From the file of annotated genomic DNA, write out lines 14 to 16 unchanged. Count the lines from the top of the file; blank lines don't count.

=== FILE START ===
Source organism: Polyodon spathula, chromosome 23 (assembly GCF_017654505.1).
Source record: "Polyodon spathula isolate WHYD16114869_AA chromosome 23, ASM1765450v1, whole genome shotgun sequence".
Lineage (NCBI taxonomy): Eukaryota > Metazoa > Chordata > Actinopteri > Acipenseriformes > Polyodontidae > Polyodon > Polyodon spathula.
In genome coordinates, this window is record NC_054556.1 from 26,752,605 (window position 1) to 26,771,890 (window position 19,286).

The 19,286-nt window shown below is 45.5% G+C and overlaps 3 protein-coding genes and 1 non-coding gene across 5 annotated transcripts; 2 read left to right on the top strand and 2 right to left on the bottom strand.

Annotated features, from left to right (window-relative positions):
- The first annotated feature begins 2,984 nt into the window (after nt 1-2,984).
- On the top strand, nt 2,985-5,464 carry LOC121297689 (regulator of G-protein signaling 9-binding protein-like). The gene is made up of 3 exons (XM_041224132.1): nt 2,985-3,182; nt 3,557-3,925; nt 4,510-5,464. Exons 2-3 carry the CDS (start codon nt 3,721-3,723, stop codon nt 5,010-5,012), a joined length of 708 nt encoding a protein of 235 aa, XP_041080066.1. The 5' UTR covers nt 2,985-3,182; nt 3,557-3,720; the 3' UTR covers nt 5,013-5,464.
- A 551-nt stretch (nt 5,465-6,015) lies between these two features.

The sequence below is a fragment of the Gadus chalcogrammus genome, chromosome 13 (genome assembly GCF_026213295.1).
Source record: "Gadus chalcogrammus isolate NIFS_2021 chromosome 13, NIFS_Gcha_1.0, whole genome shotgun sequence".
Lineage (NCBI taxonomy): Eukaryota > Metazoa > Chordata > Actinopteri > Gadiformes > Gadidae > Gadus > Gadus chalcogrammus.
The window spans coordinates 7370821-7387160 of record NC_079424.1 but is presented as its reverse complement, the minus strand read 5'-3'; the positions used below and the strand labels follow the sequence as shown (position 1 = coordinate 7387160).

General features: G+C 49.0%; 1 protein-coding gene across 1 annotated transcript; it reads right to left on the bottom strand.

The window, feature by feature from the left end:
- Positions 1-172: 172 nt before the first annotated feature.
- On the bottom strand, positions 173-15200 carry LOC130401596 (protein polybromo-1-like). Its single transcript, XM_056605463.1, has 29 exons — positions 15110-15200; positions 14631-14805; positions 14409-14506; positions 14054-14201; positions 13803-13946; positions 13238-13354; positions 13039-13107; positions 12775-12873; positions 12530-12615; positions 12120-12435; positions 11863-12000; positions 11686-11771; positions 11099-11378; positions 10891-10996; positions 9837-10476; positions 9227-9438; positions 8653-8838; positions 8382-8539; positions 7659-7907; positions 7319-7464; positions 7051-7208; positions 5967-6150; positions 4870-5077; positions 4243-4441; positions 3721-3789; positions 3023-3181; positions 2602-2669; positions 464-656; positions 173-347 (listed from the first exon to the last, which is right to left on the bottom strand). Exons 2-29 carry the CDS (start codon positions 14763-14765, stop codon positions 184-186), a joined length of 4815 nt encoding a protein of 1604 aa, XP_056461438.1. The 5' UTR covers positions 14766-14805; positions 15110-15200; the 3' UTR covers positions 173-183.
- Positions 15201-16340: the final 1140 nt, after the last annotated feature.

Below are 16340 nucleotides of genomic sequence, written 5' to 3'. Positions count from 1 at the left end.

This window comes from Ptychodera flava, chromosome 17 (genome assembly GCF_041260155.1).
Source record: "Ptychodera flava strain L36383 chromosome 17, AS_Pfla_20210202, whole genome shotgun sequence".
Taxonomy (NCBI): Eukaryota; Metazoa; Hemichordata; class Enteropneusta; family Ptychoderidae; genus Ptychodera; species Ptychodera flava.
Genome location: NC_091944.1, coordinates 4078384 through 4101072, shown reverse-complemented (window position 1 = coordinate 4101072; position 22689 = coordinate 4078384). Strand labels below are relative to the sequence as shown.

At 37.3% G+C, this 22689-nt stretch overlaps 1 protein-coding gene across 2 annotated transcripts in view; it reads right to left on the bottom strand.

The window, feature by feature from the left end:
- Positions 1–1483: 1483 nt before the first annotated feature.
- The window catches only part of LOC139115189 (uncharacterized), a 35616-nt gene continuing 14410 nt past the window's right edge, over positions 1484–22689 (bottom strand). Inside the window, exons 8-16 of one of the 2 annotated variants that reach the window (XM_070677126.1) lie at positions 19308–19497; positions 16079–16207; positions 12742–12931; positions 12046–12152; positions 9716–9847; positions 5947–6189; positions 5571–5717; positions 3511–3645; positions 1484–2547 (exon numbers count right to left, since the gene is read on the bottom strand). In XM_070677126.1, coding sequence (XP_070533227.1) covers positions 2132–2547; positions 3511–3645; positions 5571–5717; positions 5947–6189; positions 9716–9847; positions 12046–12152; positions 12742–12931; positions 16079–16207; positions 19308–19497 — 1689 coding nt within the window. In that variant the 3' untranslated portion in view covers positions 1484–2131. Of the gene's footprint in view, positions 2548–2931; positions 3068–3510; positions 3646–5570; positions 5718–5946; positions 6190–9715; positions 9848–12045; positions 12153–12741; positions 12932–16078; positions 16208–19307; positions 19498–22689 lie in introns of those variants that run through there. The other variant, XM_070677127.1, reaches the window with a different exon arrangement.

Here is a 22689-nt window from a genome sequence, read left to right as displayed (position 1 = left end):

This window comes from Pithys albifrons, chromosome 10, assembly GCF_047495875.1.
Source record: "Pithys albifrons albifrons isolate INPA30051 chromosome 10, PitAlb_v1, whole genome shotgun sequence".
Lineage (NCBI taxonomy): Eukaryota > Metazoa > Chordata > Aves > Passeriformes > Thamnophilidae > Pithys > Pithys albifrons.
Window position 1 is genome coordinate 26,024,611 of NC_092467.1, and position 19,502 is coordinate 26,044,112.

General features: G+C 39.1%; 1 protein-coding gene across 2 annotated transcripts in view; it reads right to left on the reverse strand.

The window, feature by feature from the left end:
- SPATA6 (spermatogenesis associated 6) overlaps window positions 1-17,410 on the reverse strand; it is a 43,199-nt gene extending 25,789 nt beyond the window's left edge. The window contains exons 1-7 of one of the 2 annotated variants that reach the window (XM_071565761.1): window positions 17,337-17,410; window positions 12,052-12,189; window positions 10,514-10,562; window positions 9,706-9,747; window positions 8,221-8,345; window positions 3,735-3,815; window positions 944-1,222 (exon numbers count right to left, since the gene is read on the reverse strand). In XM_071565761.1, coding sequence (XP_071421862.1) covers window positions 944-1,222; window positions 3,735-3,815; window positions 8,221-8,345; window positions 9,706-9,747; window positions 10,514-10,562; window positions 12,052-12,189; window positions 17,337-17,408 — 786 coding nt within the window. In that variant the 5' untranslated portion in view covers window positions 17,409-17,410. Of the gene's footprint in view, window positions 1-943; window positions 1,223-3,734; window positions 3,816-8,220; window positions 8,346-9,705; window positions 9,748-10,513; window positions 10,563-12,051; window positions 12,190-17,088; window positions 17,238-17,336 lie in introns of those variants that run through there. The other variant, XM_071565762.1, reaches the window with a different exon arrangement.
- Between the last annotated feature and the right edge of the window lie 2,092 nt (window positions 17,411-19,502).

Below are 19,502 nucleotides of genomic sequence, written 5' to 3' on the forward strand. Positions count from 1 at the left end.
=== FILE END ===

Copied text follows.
General features: G+C 49.0%; 1 protein-coding gene across 1 annotated transcript; it reads right to left on the bottom strand.

The window, feature by feature from the left end:
- Positions 1-172: 172 nt before the first annotated feature.